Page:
My reading classroom is alive with clarifying conversations between my whole class, small groups, and even individual readers. Students are developing identities as comprehenders and clarifiers of text. I am teaching more targeted and strategic reading lessons. We are developing into more powerful readers. I say we because as this process happened I was becoming more aware of my own reading identity. Do I think I have the solution to my troubles of teaching reading comprehension? Not exactly. What I do have is a way to communicate effectively with my students about what they were thinking about a text and how they came to their conclusions. What I do have is a community of readers who no longer leery of saying, 'wait lets use a strategy because, I'm not understanding.'

I followed this up with an interview with Dr. Richert, where we explored the ins and outs of teacher research in more depth. Improving Teaching 101: Teacher Action Research She explains how it affects teachers to engage in this work:

In my experience (including my own experience as a teacher researcher) the process of engaging in teacher research is transformative. Looking in a systematic and careful way at students learning and one's teaching brings agency to the work of teaching and allows the teacher to act with intent. It is a relief to name the uncertainty of teaching, which is inherent to the research process that begins by framing a question about one's work and thus undo the myth of certainty that pervades our field these days. The teacher researchers I have spoken with about this report that it is liberating to know what you know and what you need to know more about so you can continuously improve your practice. Teacher research allows you to do just that. The teacher often finds herself assuming a new sense of professional authority as she becomes the author of her professional understandings. It is she who becomes the expert rather than outsiders who tell her how to think and what to do.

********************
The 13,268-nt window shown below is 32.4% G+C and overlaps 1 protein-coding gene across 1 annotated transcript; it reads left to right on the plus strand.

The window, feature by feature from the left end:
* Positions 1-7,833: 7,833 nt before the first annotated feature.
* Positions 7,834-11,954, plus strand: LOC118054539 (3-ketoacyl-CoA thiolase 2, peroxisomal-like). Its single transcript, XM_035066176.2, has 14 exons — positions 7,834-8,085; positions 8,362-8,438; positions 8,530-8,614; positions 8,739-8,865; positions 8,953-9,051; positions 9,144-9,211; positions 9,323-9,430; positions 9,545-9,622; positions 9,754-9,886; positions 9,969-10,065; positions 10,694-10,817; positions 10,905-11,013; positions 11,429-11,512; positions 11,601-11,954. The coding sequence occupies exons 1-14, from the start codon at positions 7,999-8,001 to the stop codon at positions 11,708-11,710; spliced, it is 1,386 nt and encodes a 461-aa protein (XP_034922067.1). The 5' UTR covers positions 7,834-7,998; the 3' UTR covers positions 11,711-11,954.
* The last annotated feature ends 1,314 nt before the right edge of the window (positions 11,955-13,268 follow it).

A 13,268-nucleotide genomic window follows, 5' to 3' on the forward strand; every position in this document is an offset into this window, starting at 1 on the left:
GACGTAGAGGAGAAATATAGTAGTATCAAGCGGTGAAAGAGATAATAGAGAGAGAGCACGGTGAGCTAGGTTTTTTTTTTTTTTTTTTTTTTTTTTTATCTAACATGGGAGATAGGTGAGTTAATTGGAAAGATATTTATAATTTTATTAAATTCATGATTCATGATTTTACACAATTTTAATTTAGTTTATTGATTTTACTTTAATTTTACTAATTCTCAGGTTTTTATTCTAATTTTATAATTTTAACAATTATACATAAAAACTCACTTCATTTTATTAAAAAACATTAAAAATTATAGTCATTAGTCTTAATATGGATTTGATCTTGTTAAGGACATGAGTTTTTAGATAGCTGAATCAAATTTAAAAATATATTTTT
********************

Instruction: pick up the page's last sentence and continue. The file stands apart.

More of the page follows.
Then we took a close look Lesson Study, titled Lesson Study Works! An Interview with Dr. Catherine Lewis. Here is one quote from a teacher that captures the spirit of this endeavor:

Mathematically, I learned a lot about fraction concepts. I've always understood how to work with fractions but didn't understand all of the "why's" behind the procedures.
Since the lesson study I have been much more aware of the ways in which I tend to focus too much on completing the activity or playing the game, and my...teaching has become more purposeful and focused as a result.
I am including more presentations, and problem solving. My students are thinking more. I am finding some resistance. They want the formula and to repeat back to me. But I think they are growing.

We also spent some time building a positive message around public schools, in support of the Save Our Schools protest last July. Talented film makers Tom and Amy Valens created a four part series of short videos, called Here’s to our Schools, Here’s to the Parents!, Here’s to the Students, and Here’s to the Teachers.

And last but definitely not least, a look back at the highlight of the summer, with Save Our Schools March Rocks the Capital, featuring videos of speakers Matt Damon, Diane Ravitch, and John Kuhn. And MORE Save Our Schools videos here, of Jon Stewart, Jose Vilson and Taylor Mali.

It was an exciting year for me personally. I engaged in some of the most intense activism of my life working on the Save Our Schools March, and I had my last year working with my wonderful colleagues in Oakland. I hope those relationships persist, and I look forward to more genuine education reform in 2012.

What do you think? What is your favorite story of genuine education reform for 2011?

The opinions expressed in Living in Dialogue are strictly those of the author(s) and do not reflect the opinions or endorsement of Editorial Projects in Education, or any of its publications.